The process of controlled studies for new drugs, in which some of the participants in the study receive only a sugar pill (placebo), and even the professionals running the study don’t know who is receiving the real drug and who the placebo (meaning all parties are “blinded”), can also be used to study non-drug interventions used in the disability field. These types of studies are designed to eliminate bias in the researcher, whether conscious or unconscious, as well as the aforementioned seeing of improvement where none actually exists.
At minimum, when looking for evidence to substantiate interventions, researchers look for signs of improvement that are measurable, replicable and that are sustained over time in a significant percentage of those being studied. If an intervention produces only short-term results that don’t appear to “stick” (when reassessed at some point in the future), that particular intervention may not be fully developed nor ready for use in an evidence-based intervention plan. Evidence of long-term results is an important variable to consider when determining the best intervention for a child with special needs.
Sometimes—make that often—intelligent, committed and well-meaning professionals are unable to agree on what constitutes evidence. Some propose a halfway point between consensus and evidence called “evidence-informed.” Unfortunately, this can make life difficult for parents, who may get caught between opposing camps and, as a result, end up not making any decisions or, even worse, jumping from intervention to intervention depending on who makes the latest or most strident claim.
There are many examples of disagreements about the evidence for certain interventions, including those having to do with medical treatments. Such disagreements are common in the use of medications, and in educational, therapeutic or counseling interventions.
So what is a parent to do? Common sense suggests that one should do what anyone does when presented with conflicting advice: get a variety of opinions. Ask questions. Listen carefully. Read up on the topic. Weigh what you learn against your own experience. Work with your child’s intervention team. Make informed choices.
One important caution is to always question the comments of self-appointed experts, i.e. those whose training or experience doesn’t’ qualify them to be making definitive statements about an intervention, and whose statements are significantly different than the majority of others in the field. While it is true that a lone individual can have a critical insight that the majority has missed, an abundance of caution is still encouraged when evaluating the “evidence” that a given “expert” is citing.
Most everyone knows of the Socratic Oath, first documented in ancient times, modified over the years, and taken by most doctors at the conclusion of their training. It says in essence that one should first and foremost “do no harm” when providing a medical intervention. That is, sometimes it may be better to do nothing than to risk causing harm. This point is particularly relevant when it comes to the use of drug treatments, but it can also have relevance for other types of interventions. For example, interventions that might cause a child to experience undue fear, anxiety or stress may do more harm than good.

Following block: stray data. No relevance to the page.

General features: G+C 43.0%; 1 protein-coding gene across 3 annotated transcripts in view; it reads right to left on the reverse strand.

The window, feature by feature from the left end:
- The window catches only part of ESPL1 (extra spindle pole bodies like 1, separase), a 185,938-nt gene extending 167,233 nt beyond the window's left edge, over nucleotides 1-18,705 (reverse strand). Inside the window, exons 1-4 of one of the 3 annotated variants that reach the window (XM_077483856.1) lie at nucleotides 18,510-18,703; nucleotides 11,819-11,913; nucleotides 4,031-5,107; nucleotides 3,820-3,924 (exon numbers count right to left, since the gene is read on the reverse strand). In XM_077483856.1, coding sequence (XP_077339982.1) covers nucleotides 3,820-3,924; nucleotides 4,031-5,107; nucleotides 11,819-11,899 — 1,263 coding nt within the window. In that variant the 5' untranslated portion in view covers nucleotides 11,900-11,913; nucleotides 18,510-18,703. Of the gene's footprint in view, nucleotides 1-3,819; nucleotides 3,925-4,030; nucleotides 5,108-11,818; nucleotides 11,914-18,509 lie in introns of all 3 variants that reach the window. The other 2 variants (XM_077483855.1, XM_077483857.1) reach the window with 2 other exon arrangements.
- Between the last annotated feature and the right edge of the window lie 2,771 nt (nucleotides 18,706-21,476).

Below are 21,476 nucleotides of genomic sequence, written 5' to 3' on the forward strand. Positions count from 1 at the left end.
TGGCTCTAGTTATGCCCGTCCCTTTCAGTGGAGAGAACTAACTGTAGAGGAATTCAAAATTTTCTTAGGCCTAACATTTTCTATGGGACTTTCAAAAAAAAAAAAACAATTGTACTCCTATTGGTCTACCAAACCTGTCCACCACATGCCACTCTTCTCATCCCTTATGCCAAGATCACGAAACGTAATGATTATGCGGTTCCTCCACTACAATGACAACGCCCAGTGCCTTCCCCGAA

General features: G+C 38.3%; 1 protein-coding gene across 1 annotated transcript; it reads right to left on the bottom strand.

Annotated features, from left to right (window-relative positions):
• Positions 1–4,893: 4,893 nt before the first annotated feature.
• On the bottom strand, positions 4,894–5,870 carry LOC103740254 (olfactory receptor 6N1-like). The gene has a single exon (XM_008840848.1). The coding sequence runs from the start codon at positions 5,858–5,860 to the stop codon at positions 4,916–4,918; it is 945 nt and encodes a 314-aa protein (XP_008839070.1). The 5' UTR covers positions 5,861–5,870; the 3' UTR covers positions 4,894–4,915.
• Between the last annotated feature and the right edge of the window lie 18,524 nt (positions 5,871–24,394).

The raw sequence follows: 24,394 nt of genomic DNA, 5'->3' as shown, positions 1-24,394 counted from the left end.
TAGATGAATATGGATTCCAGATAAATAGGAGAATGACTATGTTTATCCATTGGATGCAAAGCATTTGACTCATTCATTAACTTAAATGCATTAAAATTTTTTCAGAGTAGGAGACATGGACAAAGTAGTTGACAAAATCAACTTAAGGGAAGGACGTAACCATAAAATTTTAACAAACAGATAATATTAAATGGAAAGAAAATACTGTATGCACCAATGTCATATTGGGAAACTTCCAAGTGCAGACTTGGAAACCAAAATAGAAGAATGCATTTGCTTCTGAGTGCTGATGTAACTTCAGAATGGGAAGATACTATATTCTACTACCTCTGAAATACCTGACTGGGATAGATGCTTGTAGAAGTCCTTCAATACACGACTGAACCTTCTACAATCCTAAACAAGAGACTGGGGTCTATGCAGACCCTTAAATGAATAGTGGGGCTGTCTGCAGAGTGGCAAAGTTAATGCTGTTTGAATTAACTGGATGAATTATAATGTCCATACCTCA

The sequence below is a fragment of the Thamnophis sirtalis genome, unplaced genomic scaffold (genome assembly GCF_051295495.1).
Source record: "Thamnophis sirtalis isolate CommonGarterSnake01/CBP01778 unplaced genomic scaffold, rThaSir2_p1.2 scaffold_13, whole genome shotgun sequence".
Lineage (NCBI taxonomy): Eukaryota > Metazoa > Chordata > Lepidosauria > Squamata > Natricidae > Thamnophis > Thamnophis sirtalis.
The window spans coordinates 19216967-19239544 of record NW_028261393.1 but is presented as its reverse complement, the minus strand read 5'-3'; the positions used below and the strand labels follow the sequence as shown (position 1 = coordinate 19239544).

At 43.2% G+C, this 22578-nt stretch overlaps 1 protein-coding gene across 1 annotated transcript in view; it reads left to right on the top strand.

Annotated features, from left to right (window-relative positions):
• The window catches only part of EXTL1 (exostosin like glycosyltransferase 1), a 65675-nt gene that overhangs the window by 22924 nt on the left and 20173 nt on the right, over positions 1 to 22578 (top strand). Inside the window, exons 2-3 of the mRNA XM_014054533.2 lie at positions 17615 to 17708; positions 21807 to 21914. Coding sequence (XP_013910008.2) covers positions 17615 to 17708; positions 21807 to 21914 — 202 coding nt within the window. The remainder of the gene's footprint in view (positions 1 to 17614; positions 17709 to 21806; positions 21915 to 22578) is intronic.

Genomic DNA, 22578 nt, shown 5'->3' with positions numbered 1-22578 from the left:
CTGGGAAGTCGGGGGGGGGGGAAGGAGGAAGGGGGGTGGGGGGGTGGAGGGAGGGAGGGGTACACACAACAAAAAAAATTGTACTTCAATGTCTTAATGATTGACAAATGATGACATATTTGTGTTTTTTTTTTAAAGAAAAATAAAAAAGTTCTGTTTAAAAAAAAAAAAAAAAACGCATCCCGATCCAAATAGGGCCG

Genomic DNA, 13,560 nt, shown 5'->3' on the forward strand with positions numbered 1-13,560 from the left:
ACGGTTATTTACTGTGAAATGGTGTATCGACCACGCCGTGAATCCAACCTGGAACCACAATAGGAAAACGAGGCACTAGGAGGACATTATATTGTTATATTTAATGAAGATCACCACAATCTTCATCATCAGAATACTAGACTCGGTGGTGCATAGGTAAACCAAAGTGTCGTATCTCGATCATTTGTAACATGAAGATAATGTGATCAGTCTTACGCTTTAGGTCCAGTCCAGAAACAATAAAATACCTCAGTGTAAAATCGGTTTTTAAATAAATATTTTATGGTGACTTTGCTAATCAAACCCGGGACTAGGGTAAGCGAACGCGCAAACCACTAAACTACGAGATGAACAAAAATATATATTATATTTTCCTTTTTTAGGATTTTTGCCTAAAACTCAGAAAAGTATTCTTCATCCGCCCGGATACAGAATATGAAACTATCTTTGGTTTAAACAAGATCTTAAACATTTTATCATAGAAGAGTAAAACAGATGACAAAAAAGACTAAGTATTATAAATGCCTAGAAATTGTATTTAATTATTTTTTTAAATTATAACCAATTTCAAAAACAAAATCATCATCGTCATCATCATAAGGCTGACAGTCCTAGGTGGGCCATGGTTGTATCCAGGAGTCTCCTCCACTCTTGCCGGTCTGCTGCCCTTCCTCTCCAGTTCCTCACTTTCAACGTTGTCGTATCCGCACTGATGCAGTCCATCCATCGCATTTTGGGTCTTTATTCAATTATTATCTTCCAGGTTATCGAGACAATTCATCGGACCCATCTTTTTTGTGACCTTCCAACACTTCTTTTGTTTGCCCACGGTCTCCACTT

The concept of doing no harm includes the harm that might be caused by doing nothing. In human development there appear to be windows of opportunity in which interventions have the greatest chance of success. Ignoring those windows may result in harm sometime in the future. One of the best examples of this within the disability field has to do with the original legislation that mandated the states to provide special education services. Originally, these services were required to be provided for children above the age of 5. But with a growing body of evidence showing that the greatest window of opportunity existed earlier in life, the requirements were subsequently modified to mandate services be offered for those birth to 5. (What we now call “early intervention.”) So, one could argue, doing nothing from birth to five could be harmful. (At least that was the consensus of the experts.)
Whether you are parent, teacher, doctor, therapist or counselor, everyone who chooses to work with children who have special needs does so to help make a difference in the quality of life for those children. Understanding that there are different standards when considering interventions, and varying opinions about what constitutes evidence, will help with the decision-making process. I strongly recommend that you always favor evidence-based interventions, and if there is no evidence or the evidence is unclear, then look for consensus-based approaches. Then, assuming that an intervention passes the “do no harm” standard, proceed with what feels right for you, your child, and your family, but always in full consultation with the professionals who, like you, truly have your child’s best interests at heart.